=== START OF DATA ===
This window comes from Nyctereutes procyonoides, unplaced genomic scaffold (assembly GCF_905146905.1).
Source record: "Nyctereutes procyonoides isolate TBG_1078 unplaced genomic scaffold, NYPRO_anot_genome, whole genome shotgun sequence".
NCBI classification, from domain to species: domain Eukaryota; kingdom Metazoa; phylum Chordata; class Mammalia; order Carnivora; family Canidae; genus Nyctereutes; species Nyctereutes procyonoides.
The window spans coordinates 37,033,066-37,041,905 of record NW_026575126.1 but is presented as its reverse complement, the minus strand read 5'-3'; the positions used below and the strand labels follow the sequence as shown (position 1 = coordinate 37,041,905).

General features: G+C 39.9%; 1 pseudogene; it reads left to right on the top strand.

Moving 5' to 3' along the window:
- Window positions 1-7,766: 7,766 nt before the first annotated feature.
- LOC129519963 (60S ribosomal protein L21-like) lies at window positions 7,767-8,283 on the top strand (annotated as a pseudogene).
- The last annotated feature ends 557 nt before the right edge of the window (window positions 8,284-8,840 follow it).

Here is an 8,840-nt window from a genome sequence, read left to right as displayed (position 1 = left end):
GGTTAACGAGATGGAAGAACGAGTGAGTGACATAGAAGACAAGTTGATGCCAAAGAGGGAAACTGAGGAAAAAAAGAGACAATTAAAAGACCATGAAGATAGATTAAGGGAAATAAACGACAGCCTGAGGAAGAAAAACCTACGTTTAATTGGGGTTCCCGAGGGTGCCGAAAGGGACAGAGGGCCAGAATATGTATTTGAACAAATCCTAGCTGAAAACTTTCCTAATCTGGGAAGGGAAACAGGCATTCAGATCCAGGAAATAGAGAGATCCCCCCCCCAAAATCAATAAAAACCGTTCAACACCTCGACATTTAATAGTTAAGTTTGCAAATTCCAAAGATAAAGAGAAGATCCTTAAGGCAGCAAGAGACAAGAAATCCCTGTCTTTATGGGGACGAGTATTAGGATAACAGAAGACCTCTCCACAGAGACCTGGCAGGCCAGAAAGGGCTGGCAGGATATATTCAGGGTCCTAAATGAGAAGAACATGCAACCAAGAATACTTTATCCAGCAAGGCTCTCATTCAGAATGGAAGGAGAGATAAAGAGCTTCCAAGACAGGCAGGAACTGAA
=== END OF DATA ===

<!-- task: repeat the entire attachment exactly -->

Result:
This window comes from Nyctereutes procyonoides, unplaced genomic scaffold (assembly GCF_905146905.1).
Source record: "Nyctereutes procyonoides isolate TBG_1078 unplaced genomic scaffold, NYPRO_anot_genome, whole genome shotgun sequence".
NCBI classification, from domain to species: domain Eukaryota; kingdom Metazoa; phylum Chordata; class Mammalia; order Carnivora; family Canidae; genus Nyctereutes; species Nyctereutes procyonoides.
The window spans coordinates 37,033,066-37,041,905 of record NW_026575126.1 but is presented as its reverse complement, the minus strand read 5'-3'; the positions used below and the strand labels follow the sequence as shown (position 1 = coordinate 37,041,905).

General features: G+C 39.9%; 1 pseudogene; it reads left to right on the top strand.

Moving 5' to 3' along the window:
- Window positions 1-7,766: 7,766 nt before the first annotated feature.
- LOC129519963 (60S ribosomal protein L21-like) lies at window positions 7,767-8,283 on the top strand (annotated as a pseudogene).
- The last annotated feature ends 557 nt before the right edge of the window (window positions 8,284-8,840 follow it).

Here is an 8,840-nt window from a genome sequence, read left to right as displayed (position 1 = left end):
GGTTAACGAGATGGAAGAACGAGTGAGTGACATAGAAGACAAGTTGATGCCAAAGAGGGAAACTGAGGAAAAAAAGAGACAATTAAAAGACCATGAAGATAGATTAAGGGAAATAAACGACAGCCTGAGGAAGAAAAACCTACGTTTAATTGGGGTTCCCGAGGGTGCCGAAAGGGACAGAGGGCCAGAATATGTATTTGAACAAATCCTAGCTGAAAACTTTCCTAATCTGGGAAGGGAAACAGGCATTCAGATCCAGGAAATAGAGAGATCCCCCCCCCAAAATCAATAAAAACCGTTCAACACCTCGACATTTAATAGTTAAGTTTGCAAATTCCAAAGATAAAGAGAAGATCCTTAAGGCAGCAAGAGACAAGAAATCCCTGTCTTTATGGGGACGAGTATTAGGATAACAGAAGACCTCTCCACAGAGACCTGGCAGGCCAGAAAGGGCTGGCAGGATATATTCAGGGTCCTAAATGAGAAGAACATGCAACCAAGAATACTTTATCCAGCAAGGCTCTCATTCAGAATGGAAGGAGAGATAAAGAGCTTCCAAGACAGGCAGGAACTGAA